We have no agreements in place with Vertex, including any agreements to incentivize Vertex to obtain approval or proceed with its commercial launch of lumacaftor/ivacaftor, and our plans to develop N91115 have not been established in conjunction with Vertex. Vertex is not obligated in any way to continue with its currently disclosed plans and could stop the approval process and commercial launch of lumacaftor/ivacaftor at any time. We have no control over Vertex's interactions

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with the FDA or other regulatory authorities and cannot intervene in that process. It is also possible that Vertex may experience a number of unforeseen events during their attempts to gain regulatory approval and commercialize lumacaftor/ivacaftor that prevent it from obtaining such approval or pursuing commercialization. Vertex could decide to de-prioritize commercialization of lumacaftor/ivacaftor in relation to other projects, or deploy insufficient resources to support the approval and commercialization of lumacaftor/ivacaftor. Also, Vertex could merge with a third party that decides to terminate or de-prioritize the approval process and/or commercialization of lumacaftor/ivacaftor. In any of such events, we may be forced to abandon our development efforts of N91115 or reinitiate our efforts to test administration of N91115 with different therapies. Any of these events would have a material adverse effect on our business and could potentially cause us to cease operations.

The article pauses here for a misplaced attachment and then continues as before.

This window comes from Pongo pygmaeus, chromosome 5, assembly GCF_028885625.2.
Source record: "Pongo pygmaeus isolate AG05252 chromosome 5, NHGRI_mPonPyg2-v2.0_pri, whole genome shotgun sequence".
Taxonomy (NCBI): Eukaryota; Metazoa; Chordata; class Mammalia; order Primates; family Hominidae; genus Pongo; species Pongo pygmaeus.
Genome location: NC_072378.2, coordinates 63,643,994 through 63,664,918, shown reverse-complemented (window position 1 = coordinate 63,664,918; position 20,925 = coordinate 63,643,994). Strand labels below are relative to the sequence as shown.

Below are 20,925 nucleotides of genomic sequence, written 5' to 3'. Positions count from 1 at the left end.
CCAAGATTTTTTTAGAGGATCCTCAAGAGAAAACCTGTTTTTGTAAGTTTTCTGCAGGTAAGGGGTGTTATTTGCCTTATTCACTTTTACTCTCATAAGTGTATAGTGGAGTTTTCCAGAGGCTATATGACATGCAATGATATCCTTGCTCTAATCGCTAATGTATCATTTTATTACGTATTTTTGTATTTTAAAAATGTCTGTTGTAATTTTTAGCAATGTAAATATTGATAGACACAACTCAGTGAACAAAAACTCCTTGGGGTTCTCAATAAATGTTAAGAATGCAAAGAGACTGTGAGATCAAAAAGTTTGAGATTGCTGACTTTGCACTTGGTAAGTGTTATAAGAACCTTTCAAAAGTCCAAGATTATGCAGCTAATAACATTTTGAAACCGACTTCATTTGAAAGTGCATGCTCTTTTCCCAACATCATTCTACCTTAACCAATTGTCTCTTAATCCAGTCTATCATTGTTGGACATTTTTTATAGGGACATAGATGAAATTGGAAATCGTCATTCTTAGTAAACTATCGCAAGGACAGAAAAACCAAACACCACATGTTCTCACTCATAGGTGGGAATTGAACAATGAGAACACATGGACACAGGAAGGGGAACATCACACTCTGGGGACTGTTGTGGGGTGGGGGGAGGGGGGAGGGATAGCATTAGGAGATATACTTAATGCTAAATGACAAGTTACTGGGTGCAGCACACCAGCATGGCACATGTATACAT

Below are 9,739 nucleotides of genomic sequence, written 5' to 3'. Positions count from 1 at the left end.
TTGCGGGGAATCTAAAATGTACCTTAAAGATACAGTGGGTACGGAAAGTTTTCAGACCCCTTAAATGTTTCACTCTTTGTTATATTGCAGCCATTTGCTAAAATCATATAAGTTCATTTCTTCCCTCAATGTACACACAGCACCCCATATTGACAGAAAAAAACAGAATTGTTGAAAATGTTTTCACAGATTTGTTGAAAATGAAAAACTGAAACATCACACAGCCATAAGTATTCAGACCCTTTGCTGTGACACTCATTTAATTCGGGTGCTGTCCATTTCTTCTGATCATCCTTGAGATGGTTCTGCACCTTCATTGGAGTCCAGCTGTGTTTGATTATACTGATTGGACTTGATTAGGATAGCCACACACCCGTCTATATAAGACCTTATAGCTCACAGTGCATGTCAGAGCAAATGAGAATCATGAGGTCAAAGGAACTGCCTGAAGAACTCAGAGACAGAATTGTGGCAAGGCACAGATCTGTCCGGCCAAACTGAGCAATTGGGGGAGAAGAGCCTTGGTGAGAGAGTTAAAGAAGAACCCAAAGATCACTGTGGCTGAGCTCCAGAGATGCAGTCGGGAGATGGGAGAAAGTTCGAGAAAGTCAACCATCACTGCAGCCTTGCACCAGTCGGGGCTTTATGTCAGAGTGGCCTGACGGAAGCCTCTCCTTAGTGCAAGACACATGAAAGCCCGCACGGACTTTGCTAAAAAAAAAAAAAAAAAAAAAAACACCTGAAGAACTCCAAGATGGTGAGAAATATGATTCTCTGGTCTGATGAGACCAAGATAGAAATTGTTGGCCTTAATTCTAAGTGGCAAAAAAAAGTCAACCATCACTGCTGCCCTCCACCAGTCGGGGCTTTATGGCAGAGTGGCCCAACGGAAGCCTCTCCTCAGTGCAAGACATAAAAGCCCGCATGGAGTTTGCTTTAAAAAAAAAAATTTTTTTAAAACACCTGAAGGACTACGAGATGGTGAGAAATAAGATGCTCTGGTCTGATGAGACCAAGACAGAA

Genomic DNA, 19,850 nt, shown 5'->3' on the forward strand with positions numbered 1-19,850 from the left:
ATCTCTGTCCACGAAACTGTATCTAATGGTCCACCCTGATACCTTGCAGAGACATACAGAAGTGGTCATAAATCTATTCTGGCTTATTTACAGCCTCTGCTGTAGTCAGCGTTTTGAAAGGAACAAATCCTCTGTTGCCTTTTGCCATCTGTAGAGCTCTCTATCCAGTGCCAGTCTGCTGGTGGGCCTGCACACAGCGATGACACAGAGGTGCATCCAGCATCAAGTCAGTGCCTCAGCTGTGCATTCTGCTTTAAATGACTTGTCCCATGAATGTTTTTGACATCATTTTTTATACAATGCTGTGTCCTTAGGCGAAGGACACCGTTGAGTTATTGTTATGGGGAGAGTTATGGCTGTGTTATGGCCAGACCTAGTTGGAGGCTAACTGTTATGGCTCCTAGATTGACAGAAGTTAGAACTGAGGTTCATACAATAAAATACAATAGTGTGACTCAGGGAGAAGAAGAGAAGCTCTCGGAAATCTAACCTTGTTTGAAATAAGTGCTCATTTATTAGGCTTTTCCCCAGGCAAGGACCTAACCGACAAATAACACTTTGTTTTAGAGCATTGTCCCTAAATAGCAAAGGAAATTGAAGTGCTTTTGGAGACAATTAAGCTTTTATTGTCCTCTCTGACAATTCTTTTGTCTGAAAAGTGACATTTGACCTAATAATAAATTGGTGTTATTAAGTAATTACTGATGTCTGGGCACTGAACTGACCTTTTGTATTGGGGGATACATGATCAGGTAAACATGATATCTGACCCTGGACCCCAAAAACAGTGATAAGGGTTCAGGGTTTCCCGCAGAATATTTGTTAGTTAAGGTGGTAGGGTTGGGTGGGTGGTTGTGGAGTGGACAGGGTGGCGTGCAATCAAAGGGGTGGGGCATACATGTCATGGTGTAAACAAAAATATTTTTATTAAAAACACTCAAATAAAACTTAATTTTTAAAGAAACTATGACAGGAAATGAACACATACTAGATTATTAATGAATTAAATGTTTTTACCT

The timing of the development of N91115 and its commercial launch may be significantly delayed if there are setbacks or delays in the regulatory approval or the commercial launch of lumacaftor/ivacaftor.

        We are dependent on publicly disclosed information with respect to lumacaftor/ivacaftor clinical trials, regulatory approval and Vertex's commercialization timeline, and this may make it more difficult to evaluate our business and prospects at any given point in time, and could also impair our ability to raise capital on our desired timeline. The approval or commercialization of lumacaftor/ivacaftor could take longer than we currently expect, which would significantly delay our plans to develop N91115, including the conduct of clinical trials, ultimate approval and commercial marketing of N91115.

Even if Vertex obtains approval for and commercially launches lumacaftor/ivacaftor on a timely basis, we may be unsuccessful or significantly delayed in the development and commercial launch of N91115 if Vertex fails to comply with ongoing regulatory requirements or does not continue to produce or commercialize lumacaftor/ivacaftor, or we are otherwise unable to obtain lumacaftor/ivacaftor.